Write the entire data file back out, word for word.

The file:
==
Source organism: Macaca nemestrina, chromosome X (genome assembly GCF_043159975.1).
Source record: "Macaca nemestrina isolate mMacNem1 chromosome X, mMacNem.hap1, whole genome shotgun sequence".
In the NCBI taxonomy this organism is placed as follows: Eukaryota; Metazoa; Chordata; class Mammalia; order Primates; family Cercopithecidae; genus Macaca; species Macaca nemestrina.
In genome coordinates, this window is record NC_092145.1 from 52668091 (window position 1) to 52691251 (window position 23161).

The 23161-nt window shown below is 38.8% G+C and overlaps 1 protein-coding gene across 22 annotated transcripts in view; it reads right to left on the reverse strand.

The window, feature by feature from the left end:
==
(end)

Source organism: Macaca nemestrina, chromosome X (genome assembly GCF_043159975.1).
Source record: "Macaca nemestrina isolate mMacNem1 chromosome X, mMacNem.hap1, whole genome shotgun sequence".
In the NCBI taxonomy this organism is placed as follows: Eukaryota; Metazoa; Chordata; class Mammalia; order Primates; family Cercopithecidae; genus Macaca; species Macaca nemestrina.
In genome coordinates, this window is record NC_092145.1 from 52668091 (window position 1) to 52691251 (window position 23161).

The 23161-nt window shown below is 38.8% G+C and overlaps 1 protein-coding gene across 22 annotated transcripts in view; it reads right to left on the reverse strand.

The window, feature by feature from the left end: